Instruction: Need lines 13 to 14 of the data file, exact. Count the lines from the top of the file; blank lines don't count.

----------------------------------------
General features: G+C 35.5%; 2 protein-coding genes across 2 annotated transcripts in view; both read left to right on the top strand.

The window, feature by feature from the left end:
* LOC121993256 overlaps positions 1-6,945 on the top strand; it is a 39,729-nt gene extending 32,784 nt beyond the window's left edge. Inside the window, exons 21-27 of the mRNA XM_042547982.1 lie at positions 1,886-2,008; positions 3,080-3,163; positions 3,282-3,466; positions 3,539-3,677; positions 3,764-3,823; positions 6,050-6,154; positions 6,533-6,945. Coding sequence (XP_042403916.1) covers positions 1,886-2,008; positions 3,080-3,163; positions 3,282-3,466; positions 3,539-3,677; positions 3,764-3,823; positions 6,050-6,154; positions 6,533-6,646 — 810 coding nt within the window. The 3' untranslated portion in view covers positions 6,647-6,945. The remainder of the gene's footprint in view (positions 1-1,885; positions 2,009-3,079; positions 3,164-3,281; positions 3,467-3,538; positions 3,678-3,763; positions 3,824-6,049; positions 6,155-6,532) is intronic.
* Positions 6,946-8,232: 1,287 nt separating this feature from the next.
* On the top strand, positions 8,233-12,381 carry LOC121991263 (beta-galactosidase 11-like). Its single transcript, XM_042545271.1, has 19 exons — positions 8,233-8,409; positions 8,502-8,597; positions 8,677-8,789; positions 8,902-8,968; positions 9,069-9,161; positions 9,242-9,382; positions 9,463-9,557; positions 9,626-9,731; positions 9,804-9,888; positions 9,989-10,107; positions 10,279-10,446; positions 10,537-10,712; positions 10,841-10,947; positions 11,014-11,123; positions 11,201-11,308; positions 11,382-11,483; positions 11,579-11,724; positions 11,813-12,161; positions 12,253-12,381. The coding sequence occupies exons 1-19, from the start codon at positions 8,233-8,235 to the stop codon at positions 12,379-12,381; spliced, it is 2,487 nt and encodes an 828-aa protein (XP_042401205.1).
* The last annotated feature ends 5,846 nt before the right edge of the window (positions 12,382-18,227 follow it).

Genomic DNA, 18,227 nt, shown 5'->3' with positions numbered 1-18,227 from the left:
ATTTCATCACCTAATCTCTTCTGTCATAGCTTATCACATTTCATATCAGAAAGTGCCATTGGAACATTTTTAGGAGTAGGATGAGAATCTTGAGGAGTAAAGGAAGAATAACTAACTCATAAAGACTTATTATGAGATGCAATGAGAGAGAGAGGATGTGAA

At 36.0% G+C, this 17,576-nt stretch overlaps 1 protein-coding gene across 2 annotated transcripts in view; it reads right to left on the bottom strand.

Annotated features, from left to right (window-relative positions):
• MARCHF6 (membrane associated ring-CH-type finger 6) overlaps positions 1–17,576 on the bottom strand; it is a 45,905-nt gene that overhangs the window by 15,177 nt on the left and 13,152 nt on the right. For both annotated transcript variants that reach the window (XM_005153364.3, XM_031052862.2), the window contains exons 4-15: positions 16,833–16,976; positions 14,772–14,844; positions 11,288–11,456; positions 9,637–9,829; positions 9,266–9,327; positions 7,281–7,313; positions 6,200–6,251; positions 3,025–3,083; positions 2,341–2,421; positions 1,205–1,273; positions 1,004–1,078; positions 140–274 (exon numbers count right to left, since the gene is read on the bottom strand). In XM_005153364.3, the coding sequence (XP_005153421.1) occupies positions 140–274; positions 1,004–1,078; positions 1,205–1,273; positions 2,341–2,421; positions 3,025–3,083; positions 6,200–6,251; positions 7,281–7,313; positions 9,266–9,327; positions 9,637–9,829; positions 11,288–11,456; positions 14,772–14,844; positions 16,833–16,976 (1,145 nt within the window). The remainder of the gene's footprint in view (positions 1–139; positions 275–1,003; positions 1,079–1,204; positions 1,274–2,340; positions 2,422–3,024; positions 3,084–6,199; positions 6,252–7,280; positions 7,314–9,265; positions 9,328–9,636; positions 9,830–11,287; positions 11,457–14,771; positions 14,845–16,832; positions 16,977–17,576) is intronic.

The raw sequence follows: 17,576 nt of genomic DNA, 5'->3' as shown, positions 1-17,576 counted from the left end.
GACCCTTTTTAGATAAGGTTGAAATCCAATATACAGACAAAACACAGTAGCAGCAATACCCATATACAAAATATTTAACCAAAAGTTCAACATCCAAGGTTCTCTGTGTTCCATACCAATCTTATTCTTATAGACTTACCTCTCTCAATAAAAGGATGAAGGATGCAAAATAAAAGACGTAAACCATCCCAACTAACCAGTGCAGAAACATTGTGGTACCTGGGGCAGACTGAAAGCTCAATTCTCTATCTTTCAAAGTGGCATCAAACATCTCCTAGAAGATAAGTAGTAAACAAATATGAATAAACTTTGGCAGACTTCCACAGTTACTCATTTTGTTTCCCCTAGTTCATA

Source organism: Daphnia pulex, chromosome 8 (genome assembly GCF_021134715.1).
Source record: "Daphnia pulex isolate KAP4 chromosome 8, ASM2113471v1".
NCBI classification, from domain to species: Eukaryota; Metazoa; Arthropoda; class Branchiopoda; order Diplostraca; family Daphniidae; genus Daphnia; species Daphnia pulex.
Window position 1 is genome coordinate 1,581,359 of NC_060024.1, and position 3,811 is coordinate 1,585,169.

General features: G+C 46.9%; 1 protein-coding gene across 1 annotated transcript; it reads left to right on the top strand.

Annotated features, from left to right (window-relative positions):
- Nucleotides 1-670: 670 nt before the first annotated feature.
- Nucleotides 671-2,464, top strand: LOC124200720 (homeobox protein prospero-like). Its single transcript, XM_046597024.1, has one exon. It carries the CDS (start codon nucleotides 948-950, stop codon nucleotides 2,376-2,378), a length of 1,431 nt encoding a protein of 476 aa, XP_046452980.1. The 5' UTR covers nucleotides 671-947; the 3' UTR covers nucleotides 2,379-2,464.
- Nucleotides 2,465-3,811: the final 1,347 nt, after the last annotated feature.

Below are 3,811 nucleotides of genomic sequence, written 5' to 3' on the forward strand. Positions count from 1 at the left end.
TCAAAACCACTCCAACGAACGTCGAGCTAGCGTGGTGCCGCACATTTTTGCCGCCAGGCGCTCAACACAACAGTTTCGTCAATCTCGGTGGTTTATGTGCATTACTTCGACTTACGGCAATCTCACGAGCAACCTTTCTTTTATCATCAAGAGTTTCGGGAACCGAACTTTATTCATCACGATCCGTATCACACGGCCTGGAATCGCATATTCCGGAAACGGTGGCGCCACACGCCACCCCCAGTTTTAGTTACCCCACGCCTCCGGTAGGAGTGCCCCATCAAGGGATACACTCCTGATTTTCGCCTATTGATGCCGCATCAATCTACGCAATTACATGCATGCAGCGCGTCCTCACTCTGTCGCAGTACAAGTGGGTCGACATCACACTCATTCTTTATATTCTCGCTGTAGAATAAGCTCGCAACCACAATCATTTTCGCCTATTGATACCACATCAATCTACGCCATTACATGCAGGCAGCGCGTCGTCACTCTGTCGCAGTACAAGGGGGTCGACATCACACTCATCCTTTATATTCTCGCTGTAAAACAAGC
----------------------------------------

GACCCTTTTTAGATAAGGTTGAAATCCAATATACAGACAAAACACAGTAGCAGCAATACCCATATACAAAATATTTAACCAAAAGTTCAACATCCAAGGTTCTCTGTGTTCCATACCAATCTTATTCTTATAGACTTACCTCTCTCAATAAAAGGATGAAGGATGCAAAATAAAAGACGTAAACCATCCCAACTAACCAGTGCAGAAACATTGTGGTACCTGGGGCAGACTGAAAGCTCAATTCTCTATCTTTCAAAGTGGCATCAAACATCTCCTAGAAGATAAGTAGTAAACAAATATGAATAAACTTTGGCAGACTTCCACAGTTACTCATTTTGTTTCCCCTAGTTCATA

Source organism: Daphnia pulex, chromosome 8 (genome assembly GCF_021134715.1).